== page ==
Yesterday we woke up very early and Charlie and Hen were super jet lagged after 24 hours travelling and then the 6 hour time difference. Juliet came and met us at the hotel for breakfast, which was amazing – so different to our 1sole croissant or quinoa cereal we’ve been having. There was scrambled eggs, sausages, pancakes, fruit, cereal, juice, yoghurt, croissants, cake, everything you can imagine and we were in heaven. We then set out into the town to explore. Juliet and I thought that there would be a big parade in the plaza like every Sunday but this week because of the independence parades all through the week, there wasn’t one – so annoying because I wanted to show my family the hilarious marching. Instead we walked up to San Blas, which Juliet and I have only seen in the miserable weather, and it was clear blue sky so we had a wonder around the markets, art galleries, water features and took in the beautiful view before having a wonder down alpaca poo alley, then swiftly turning back around.
We then took the family down to Avenida del Sol so that they could see the sun temple that later we would explore and just generally see a little bit more of Cusco, a sunnier side. We went to the cute cafe that Juliet and I love and the family tried empañadas, fresh Peruvian juice, and Hen spoke a teeny bit of Spanish at everyone’s pushing (I’ll definitely be making him speak more!). Then we headed back to the hotel to get our things together for our afternoon tour.
At 1.15pm we were met by our tour guide Alcinda who was taking us on a private tour of all the amazing ruins, artefacts and architecture of Cusco. At first we drove up the windy mountains (I route I know very well) to Saqsaywoman but instead of visiting the big white statue of Jesus, we went to a huge fort with two sides and a huge landing strip of green land. It was a fort built by the incas and although the incas used it for worshipping – it was the place where the Spanish and the Incas fought.
We then visited ruins of the puma temple, a place of worship for the incas, then the snake temple. This just looked like a huge rock but there was an opening inside it leading to a cave with a huge worshipping table inside. Next was the water temple, with huge terraces and the incas had redirected the river flow through it, so there was a natural waterfall all the way down. There were two men practically standing inside the last fountain with scrubbing brushes, cleaning the fountain. We then climbed up the the highest point which we discovered was the same height as my sky dive! It’s crazy to think that when I jumped out of that plane at 1400ft I felt so high and Australia was so far below me, and here I was at the same height standing on a hill!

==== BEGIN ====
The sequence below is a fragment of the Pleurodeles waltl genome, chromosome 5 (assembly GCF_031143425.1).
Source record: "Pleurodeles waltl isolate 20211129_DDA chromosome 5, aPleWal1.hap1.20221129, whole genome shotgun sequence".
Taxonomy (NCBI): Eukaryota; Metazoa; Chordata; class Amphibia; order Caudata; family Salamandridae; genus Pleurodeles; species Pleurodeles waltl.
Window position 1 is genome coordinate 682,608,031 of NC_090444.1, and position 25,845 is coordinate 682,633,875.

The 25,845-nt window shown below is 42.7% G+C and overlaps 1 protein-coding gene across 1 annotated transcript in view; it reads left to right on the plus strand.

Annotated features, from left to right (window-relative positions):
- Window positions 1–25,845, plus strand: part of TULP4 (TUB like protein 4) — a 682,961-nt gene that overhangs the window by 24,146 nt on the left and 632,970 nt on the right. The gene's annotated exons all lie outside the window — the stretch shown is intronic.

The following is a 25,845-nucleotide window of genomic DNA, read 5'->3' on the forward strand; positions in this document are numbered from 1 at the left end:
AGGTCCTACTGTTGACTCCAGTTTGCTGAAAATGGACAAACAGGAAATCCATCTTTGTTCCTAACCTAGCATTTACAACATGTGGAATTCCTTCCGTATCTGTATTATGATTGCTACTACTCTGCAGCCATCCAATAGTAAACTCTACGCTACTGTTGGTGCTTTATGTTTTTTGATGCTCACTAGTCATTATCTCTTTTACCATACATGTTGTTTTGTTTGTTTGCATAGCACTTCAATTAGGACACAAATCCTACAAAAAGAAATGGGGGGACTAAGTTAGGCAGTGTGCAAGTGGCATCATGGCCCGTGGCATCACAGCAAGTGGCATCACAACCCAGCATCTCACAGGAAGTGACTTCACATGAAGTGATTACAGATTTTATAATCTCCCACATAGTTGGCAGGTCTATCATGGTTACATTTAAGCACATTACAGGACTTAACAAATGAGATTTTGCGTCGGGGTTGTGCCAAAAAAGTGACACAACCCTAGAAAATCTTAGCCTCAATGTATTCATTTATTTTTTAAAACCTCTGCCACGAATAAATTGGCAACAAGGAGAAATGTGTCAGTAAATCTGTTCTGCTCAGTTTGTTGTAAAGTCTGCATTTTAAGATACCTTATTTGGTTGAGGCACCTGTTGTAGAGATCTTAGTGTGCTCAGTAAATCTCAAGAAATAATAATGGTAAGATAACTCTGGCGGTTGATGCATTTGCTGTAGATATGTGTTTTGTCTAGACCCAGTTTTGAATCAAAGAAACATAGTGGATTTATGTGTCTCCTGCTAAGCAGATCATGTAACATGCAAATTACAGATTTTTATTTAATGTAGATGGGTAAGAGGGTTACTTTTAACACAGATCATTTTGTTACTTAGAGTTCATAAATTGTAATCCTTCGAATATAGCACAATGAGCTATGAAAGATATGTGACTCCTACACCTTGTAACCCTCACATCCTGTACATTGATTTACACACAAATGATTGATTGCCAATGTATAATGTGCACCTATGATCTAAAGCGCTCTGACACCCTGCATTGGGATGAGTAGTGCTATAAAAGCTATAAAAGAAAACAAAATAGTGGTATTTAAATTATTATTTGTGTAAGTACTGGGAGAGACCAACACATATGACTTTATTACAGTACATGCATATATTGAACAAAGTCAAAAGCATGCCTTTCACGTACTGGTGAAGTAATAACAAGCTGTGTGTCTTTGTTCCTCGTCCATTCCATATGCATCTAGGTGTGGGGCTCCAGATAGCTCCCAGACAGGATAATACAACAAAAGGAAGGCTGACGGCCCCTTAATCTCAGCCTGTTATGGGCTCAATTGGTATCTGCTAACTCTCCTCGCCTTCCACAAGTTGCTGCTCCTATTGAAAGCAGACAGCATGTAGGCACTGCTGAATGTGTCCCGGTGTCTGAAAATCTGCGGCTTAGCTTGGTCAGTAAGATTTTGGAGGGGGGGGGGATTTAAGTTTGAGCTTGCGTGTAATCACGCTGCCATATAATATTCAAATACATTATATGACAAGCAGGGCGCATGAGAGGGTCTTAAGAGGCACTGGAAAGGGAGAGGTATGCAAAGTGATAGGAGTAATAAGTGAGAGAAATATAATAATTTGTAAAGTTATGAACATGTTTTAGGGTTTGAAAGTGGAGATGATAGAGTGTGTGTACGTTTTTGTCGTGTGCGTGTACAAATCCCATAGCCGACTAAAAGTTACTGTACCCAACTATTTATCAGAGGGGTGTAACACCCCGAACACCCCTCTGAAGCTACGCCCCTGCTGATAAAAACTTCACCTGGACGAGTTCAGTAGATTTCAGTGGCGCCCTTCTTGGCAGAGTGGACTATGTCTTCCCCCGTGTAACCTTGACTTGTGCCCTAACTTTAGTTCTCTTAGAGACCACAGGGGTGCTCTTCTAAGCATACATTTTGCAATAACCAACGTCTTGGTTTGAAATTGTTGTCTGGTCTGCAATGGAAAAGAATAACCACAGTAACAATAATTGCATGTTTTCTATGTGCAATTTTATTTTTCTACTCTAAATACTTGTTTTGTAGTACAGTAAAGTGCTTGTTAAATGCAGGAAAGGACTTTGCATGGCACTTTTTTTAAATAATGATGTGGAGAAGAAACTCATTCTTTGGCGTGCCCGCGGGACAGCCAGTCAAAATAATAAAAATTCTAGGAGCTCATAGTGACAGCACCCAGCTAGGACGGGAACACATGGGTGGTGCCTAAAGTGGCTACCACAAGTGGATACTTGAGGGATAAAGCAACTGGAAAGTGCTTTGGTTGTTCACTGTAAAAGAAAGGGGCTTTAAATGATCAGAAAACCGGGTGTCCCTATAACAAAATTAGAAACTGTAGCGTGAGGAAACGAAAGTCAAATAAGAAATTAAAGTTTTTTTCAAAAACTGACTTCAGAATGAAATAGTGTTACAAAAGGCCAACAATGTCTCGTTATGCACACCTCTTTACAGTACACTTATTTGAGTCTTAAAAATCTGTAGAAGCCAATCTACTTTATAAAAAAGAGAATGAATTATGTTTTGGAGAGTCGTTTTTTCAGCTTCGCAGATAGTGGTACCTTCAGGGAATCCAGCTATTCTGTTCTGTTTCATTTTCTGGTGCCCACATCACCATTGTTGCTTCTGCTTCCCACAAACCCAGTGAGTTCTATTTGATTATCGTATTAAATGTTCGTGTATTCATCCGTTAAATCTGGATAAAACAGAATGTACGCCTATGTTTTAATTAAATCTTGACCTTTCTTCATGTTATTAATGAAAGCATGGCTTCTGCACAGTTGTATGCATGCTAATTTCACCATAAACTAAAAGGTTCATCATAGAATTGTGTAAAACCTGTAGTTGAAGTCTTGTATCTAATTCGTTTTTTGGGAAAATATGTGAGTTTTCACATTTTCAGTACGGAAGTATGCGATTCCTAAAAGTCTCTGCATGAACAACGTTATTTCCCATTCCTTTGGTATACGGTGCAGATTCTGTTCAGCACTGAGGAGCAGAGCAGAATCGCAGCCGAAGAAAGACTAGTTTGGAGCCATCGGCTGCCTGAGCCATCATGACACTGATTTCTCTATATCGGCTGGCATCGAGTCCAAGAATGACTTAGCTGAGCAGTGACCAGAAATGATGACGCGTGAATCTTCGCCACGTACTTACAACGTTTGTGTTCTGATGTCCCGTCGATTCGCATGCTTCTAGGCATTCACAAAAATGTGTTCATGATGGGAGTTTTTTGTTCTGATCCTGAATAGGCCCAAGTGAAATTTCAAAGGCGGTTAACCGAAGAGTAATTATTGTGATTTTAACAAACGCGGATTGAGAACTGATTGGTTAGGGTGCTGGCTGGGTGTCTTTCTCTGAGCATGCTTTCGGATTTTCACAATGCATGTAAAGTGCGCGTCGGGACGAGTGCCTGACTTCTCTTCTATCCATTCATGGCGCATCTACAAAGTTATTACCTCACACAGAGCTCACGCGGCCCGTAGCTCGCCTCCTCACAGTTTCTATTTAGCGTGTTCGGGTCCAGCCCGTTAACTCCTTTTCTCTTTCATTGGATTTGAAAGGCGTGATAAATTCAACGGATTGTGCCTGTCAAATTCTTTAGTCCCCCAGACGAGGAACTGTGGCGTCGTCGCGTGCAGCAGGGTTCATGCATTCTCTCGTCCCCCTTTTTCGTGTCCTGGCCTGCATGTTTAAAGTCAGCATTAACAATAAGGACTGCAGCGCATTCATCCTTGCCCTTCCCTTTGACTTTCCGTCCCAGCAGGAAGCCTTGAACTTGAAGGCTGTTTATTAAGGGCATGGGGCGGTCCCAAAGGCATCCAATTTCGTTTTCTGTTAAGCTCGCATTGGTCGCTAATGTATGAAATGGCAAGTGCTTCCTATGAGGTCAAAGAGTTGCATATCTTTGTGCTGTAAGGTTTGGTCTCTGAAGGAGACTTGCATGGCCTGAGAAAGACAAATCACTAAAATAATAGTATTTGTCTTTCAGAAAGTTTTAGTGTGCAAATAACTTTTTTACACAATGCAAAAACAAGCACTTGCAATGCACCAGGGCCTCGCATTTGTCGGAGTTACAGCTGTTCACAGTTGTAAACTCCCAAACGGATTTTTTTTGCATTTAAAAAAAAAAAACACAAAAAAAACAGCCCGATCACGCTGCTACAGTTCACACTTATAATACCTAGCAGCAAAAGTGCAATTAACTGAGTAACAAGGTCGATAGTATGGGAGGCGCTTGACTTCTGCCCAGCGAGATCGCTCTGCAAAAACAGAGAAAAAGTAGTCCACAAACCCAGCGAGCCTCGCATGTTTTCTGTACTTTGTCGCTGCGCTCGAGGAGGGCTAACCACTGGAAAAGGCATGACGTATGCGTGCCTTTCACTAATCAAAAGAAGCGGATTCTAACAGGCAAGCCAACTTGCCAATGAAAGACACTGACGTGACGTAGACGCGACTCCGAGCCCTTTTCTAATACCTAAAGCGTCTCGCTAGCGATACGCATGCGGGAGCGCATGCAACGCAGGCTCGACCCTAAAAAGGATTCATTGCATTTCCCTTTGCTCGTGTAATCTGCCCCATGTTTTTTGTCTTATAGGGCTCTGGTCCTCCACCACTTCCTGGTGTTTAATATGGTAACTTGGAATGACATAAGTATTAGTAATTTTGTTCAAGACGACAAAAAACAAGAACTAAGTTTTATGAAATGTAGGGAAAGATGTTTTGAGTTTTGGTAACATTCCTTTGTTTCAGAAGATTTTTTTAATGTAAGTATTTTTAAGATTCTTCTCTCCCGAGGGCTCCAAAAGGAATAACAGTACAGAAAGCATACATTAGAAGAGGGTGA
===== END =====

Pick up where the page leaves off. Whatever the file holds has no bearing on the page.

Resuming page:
On our way back down the mountain to Cusco, we stopped off at the huge white Jesus statue for a quick selfie before jumping back in the bus. Our next stop was the temple of the sun, the huge temple that we’d eaten lunch infront of. Our tour guide told us all about it and it’s importance to the incas, we climbed the steep inca built stairs and saw how the incas pieced together the huge blocks to form a wall. Once she pointed it out, it was also clear to see where the Inca building stopped and the Spanish built on top. We saw inca communication channels dug on the floor of the rooms and also windows to place statues and mummy’s. It was also incredible to see how every window is built to exactly the same size, even though they are just holes within rocks, and some of the rocks have over 14 corner, the incas really did piece their walls together like a puzzle.
Our next stop was the huge cathedral in the plaza de armas. It is Spanish built and is a huge Catholic cathedral with two churches within. I’m not sure what I thought about the catholic touch on the church, with every item filled with gold and huge statues of Jesus covered in blood. What was interesting was that the cathedral in cusco is the only Catholic Church or building to have mirrors everywhere, which is normally something forbidden in the catholic culture. We also saw a huge painting of the last supper, but Peruvian style with guinea pig on a plate in the middle and Chica as their drink instead of wine! We also saw a huge display of gold and silver with a huge Jesus figure on top that on the Incan new year on the 21st of June is normally carried around the plaza. However, the clever Peruvians have glued the whole display to a car, covering the car, and placed the huge Jesus and the vase for the wine on top, meaning that someone can just drive the car out of the cathedral and around the plaza – hilarious. After the cathedral we went back to the hotel to have a relax before our evenings activities. We planned to meet Juliet and the Museo del Pisco for drinks before dinner. When we arrived we were greeted by the same hilarious man from last time who kissed each of us on the hand (obviously not the boys) and told us he would make the evening special. We ordered our cocktails and a few nibbles and then one of the pisco connoisseurs came over and told us that as it was pisco day, they were going to give us a pisco tasting and tell us a bit about pisco. The cocktails were already very strong and after trying four different straight piscos, everyone was feeling the alcohol! We then went to our restaurant for the evening for a meal of Peruvian food, nearly everyone had alpaca, before collapsing into bed back at the hotel.